Maximum Horsepower Output
Tuning the exhaust system can be an important
component in achieving maximum power when optimizing the performance of an engine for
racing or dyno shootouts. While not recommended for street bikes, the use of drag or
straight pipes can maximize the horsepower produced by any specific engine combination.
The RPM range that the straight pipes produce their maximum power is very narrow. The best
ways improve the performance of straight pipes is to "tune" the exhaust length
to the required power band.
Determining Exhaust Pipe Length
Opinions differ as to the best exhaust pipe
lengths for any engine. There appears to be two major "schools" of thought on
the best exhaust system length. The "short" pipe and "long" pipe
calculations performed below present both views. Short pipes seem to win from an esthetics
point of view, but the longer pipes seem to produce a better power curve. The decision of
which to use is up to you.
Any formula that calculates header pipe
lengths must take into account conditions such as exhaust temperature, gas speed, exhaust
valve duration and the RPM the engine is running at. Each formulae makes different
assumptions about these items resulting in different results from the same basic input
parameters. The formulas used here result in short and long pipe length being calculated.
For serious performance
efforts, the pipe lengths are calculated for a 3-step drag pipe. This
3-step design has generally proven to give the highest horsepower results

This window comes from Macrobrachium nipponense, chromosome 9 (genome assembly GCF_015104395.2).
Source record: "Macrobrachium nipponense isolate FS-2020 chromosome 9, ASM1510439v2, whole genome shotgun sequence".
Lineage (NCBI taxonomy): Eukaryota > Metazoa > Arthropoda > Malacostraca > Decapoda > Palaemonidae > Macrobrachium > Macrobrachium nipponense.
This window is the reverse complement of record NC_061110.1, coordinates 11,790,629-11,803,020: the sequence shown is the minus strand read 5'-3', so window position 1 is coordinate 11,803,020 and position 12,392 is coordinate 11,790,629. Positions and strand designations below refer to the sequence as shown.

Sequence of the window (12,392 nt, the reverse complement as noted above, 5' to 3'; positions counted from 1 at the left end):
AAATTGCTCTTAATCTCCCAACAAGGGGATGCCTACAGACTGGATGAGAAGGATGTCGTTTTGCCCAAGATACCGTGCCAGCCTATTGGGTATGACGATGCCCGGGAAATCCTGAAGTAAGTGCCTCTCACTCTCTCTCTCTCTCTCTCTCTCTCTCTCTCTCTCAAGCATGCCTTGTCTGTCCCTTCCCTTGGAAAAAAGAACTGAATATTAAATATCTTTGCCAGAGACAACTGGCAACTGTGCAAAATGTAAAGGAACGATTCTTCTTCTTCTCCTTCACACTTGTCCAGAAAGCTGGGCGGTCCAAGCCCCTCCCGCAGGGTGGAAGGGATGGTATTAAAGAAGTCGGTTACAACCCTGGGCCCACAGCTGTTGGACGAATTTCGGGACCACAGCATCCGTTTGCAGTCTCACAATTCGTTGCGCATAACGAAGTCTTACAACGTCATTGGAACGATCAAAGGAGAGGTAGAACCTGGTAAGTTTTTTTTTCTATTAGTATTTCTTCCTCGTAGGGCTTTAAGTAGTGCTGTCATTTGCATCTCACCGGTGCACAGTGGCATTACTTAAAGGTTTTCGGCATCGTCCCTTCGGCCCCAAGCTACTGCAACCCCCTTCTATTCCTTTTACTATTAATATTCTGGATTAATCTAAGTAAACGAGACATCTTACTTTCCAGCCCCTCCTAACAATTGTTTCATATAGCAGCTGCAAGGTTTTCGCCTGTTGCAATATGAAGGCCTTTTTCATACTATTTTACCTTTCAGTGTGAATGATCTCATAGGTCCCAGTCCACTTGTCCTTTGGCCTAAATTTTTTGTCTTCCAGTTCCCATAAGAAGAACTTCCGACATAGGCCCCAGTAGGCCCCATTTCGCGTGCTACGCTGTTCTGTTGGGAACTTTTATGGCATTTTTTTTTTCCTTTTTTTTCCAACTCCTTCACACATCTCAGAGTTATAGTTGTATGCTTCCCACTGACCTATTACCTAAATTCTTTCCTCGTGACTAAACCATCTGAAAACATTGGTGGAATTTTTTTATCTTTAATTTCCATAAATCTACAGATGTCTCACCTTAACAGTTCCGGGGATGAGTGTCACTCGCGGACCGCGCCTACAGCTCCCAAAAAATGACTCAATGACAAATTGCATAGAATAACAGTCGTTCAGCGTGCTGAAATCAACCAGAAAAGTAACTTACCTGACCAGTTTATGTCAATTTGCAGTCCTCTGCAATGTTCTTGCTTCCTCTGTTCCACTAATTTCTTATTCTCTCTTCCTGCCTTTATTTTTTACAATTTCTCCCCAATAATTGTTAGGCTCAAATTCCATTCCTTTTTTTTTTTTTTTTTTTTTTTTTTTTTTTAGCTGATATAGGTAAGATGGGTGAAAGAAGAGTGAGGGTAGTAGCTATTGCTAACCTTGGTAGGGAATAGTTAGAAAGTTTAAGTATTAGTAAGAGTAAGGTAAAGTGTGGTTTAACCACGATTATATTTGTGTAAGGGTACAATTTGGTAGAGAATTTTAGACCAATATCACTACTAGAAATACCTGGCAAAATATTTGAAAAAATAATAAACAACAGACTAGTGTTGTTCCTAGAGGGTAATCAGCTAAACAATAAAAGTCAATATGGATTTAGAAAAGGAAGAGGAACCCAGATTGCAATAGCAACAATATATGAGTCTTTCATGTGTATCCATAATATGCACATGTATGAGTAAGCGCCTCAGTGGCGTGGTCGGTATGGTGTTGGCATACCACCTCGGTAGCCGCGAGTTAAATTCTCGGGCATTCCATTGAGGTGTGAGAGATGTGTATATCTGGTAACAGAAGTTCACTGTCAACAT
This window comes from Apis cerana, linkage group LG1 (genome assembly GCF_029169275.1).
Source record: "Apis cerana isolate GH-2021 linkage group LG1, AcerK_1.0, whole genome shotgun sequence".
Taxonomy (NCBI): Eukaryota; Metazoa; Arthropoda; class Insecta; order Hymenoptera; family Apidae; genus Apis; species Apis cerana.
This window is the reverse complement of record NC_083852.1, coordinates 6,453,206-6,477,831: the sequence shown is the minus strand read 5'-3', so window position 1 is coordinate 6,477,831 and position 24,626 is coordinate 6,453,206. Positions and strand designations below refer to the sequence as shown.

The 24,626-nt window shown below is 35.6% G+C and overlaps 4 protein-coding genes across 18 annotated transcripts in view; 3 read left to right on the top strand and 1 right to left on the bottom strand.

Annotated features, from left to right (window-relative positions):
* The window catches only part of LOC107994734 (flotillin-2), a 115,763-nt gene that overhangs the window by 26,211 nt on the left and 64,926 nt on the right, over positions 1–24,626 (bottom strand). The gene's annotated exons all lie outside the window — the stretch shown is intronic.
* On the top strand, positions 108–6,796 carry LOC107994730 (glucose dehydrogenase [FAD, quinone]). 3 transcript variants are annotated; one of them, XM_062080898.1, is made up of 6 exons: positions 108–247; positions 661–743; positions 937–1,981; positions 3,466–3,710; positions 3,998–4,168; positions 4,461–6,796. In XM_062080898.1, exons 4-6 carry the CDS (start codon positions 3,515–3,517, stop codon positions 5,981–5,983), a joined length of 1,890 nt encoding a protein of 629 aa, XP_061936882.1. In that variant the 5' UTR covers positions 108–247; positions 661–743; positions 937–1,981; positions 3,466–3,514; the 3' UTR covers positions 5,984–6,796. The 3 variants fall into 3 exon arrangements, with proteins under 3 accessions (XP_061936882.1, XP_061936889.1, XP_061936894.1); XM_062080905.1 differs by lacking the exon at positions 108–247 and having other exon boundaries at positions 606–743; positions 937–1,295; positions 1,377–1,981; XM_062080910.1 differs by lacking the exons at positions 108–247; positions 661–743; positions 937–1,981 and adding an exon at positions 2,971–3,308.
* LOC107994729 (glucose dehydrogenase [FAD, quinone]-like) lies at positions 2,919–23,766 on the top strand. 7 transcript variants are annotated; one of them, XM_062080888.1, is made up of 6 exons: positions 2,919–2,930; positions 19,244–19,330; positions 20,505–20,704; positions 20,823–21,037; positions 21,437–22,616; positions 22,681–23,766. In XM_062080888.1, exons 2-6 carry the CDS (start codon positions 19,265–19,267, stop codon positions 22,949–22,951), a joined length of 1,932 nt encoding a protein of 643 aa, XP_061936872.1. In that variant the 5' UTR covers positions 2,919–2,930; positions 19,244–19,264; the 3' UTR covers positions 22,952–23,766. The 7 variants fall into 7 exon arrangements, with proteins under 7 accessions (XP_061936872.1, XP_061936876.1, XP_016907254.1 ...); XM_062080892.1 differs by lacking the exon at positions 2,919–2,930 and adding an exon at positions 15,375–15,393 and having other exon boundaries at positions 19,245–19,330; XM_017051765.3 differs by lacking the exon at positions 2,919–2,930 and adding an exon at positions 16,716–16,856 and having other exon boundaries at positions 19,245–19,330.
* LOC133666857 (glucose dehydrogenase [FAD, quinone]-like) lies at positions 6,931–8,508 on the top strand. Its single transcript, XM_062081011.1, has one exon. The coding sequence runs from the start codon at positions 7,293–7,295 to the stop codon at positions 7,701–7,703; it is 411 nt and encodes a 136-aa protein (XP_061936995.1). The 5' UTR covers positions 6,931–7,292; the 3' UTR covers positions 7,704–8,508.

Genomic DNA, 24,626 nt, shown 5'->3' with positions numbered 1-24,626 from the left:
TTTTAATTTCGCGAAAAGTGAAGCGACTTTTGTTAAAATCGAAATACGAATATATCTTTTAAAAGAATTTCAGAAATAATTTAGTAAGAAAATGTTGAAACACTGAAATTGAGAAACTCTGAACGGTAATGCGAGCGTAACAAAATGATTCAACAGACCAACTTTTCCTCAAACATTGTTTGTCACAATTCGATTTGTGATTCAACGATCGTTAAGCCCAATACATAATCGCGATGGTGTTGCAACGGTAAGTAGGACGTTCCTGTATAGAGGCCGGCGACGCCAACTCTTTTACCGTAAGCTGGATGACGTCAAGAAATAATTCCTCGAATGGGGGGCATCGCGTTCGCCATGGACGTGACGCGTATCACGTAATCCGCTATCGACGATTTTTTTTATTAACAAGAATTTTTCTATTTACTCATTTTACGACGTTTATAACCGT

over any other design. 3-step pipes are generally a custom build pipe.
There are two pieces of information that must
be supplied in order to determine the exhaust pipe lengths for an engine.
The RPM's for the middle of the desired
power band is needed. For Harley-Davidson applications the following RPM values would be
typical: a street engine will be 4000-5000, a street/strip engine 4500-5500, race engines
5000-6000 and dyno shootout engine 5500-6500.
The opening point of the exhaust valve is
required. This number must be reported as degrees BBDC ( Before Bottom Dead Center ). The
default value used in the calculations is for an Andrews EV-3. The EV-3 is a general
purpose cam that works well in stock engines and reacts positively to more extensive
engine modifications such as increased compression and air flow. Determine the value for
the camshaft in your engine. Values for stock HD, Andrews and Crane cams are listed below.
Some specifications for common camshafts are